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Tallman lettering as a strategy for differentiation in look-alike, sound-alike drug names: the role of familiarity in differentiating drug doppelgangers.

Applied Ergonomics 2016 January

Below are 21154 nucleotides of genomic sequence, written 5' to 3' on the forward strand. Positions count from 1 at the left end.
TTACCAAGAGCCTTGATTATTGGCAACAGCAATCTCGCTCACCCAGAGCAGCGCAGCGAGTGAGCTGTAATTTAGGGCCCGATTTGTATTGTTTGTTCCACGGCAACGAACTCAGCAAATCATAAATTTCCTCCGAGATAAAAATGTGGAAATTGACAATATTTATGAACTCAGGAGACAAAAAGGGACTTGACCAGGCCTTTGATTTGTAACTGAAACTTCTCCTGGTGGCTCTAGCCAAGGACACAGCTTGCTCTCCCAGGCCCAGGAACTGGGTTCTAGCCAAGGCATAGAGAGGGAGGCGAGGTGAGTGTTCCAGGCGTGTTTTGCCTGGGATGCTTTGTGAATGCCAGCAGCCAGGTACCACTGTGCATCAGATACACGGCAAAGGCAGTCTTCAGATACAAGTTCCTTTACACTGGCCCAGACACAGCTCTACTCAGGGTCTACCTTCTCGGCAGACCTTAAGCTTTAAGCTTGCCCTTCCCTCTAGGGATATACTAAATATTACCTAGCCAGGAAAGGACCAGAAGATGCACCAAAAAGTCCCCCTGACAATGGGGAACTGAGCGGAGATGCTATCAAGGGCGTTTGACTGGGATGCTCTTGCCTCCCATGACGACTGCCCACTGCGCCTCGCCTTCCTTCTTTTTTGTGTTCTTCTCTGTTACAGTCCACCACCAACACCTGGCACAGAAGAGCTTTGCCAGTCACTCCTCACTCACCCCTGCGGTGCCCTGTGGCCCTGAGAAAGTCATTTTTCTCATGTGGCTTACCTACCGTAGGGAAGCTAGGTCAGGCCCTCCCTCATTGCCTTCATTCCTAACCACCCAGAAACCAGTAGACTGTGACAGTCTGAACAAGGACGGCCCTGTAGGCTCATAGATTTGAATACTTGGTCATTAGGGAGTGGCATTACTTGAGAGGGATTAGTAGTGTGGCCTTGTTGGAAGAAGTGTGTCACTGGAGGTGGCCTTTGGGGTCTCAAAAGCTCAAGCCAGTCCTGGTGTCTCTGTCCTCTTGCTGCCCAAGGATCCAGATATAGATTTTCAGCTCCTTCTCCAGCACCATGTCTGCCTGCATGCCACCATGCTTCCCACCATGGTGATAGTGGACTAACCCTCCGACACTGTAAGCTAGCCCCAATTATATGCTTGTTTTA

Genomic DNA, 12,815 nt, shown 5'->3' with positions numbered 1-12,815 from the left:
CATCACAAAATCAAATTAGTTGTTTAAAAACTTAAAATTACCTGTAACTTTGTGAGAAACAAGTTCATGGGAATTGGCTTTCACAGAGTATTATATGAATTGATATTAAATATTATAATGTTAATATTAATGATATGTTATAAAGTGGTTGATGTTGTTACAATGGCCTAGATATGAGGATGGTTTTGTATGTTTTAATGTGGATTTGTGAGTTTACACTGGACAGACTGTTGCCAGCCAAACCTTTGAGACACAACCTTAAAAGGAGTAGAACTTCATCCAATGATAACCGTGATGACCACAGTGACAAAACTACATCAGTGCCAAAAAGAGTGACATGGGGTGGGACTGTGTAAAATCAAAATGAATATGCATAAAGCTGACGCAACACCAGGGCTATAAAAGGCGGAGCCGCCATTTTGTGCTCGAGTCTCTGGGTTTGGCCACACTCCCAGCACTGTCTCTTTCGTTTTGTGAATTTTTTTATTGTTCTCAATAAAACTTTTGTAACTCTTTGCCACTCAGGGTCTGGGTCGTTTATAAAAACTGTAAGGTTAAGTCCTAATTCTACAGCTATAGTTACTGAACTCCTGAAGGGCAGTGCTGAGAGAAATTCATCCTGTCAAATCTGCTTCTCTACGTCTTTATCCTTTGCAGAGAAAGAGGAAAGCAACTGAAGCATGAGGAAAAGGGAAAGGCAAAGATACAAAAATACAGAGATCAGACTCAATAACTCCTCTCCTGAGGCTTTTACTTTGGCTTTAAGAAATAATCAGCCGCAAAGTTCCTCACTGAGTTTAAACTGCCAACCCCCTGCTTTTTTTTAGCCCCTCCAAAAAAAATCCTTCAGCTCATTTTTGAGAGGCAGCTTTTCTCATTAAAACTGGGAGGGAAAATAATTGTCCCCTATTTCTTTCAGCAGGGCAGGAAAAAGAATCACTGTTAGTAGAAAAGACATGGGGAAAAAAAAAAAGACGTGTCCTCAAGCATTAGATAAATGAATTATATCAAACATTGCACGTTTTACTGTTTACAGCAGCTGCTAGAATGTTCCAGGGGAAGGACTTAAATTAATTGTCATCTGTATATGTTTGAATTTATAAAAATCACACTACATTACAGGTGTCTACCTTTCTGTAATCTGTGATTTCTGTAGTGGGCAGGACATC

Tallman lettering, capitalizing the dissimilar portions of easily confused drug names, is one strategy for reducing medication errors. We assessed the efficacy of Tallman lettering in a visually complex environment using a change detection method with healthcare providers and laypeople. In addition, the effect of familiarity with the drug name was assessed using a subset of responses collected from healthcare providers. Both healthcare providers and laypeople detected changes in confusable pairs of drug names more often (P < 0.0001) and more quickly (P < 0.05) when changes were presented in Tallman lettering, though the benefits were more pronounced for healthcare providers (p < 0.05). Familiarity with both drug names in a confusable pair mitigated the benefit of Tallman lettering. Results are discussed in terms of bottom-up and top-down attentional systems for processing of information in the context of the varied healthcare environments.

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